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Hugo Neighborhood Association & Historical Society



By Jon Whalen

Pop liked to raise his own beef.  I don’t know if he could actually feed all us kids cheaper by keeping a few head of steers around or if he did it to keep us busy. We had at one time three milk cows. We made our own butter and had all the milk we wanted and managed to sell some milk as well. And the chickens...well, I could go on and on about all the stock Pop kept us busy with and I could try to rationalize it but I didn’t think it was all necessary. Especially I didn’t appreciate his steers. One of them was a big black thing, probably an Angus. Now angus could be a derivative of angry because that is about all this particular steer did, was get Pop completely, thoroughly, uncontrollably angry. Pop had names for most of his cows and steers and this one had seven or eight names. Some of the names were more than things like bossy or munchy or something like that. Some of the things Pop called this steer were two-part names, like you old blankety blank, well you get the idea. He had a lot of multiple part names as well. You see, this steer had it in his head that we built fences around him for his pleasure. He would rear up like a horse and crash down on a fence and then just step over it to get into whatever was on the other side of the fence, you know, mom’s flower garden, or her vegetable garden or maybe just another field. If it was a field, he would go to the next fence and smash, on he would go. He was a social steer, so to speak, too. He would go to neighbors’ fences and smash...into a garden or whatever was on the other side of that fence. This would cause Pop to invent or remember names to use on the steer and pop was not social minded when it came to that steer. All anger was directed at the poor animal and I know that animal could hear better than Pop thought he could. We didn’t appreciate that steer because it put Pop into bad moods  and it also meant for a lot of fence repairs. Well, one time this darn steer got it into his head to go down Russell Road. Pop and I went after him and finally caught him but the steer didn’t want to be lead home. The rope didn’t allow both Pop and I enough room to really get a good tug on the steer so Pop went home to get his trusty tractor. Back he came and we chained the steer to the hydraulic lift on the back of the tractor and Pop started to pull the steer up the road. The steer laid down in the road and refused to walk. Pop renamed the steer a few times. Finally Pop decided that he was going to get that steer home if he had to drag him. I guess parts of the steer were getting warm as we started for home because soon he got up and trotted along behind. We got him into the front yard and as soon as the chain was released from the steer, he raised up and came down on the fence running along the front driveway. Pop again, and he was fast, renamed the steer and then Pop picked up this big rock, bigger than I would have thought he would have normally tried to lift, and he threw it at that steer. Nice shot, Pop! He hit that steer square in the side and that rock bounced off the belly and glanced off the side of my head on the rebound. Knocked me silly. I hated that steer!! I think we butchered that week-end.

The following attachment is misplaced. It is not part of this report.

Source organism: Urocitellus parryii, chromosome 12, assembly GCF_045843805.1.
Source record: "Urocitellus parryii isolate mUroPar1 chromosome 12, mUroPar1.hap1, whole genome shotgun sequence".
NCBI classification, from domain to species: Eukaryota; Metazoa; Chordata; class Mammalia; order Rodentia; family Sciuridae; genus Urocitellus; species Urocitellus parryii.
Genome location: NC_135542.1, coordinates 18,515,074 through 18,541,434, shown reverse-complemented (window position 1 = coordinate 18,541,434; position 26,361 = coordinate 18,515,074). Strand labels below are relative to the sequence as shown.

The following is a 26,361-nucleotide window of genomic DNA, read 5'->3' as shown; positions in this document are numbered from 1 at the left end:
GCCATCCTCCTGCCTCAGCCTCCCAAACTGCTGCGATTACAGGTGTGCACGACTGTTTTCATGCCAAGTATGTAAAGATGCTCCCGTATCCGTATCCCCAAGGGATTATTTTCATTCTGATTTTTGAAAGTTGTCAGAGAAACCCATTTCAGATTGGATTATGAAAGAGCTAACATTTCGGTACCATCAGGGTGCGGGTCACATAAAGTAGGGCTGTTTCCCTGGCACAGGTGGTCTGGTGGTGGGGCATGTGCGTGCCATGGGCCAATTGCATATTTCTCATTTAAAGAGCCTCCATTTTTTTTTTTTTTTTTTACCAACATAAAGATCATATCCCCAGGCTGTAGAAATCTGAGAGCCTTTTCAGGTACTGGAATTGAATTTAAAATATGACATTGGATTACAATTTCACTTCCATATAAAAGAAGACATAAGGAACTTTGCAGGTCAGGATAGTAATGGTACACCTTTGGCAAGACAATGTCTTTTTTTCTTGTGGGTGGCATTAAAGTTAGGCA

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2012 Hugo Neighborhood Association & Historical Society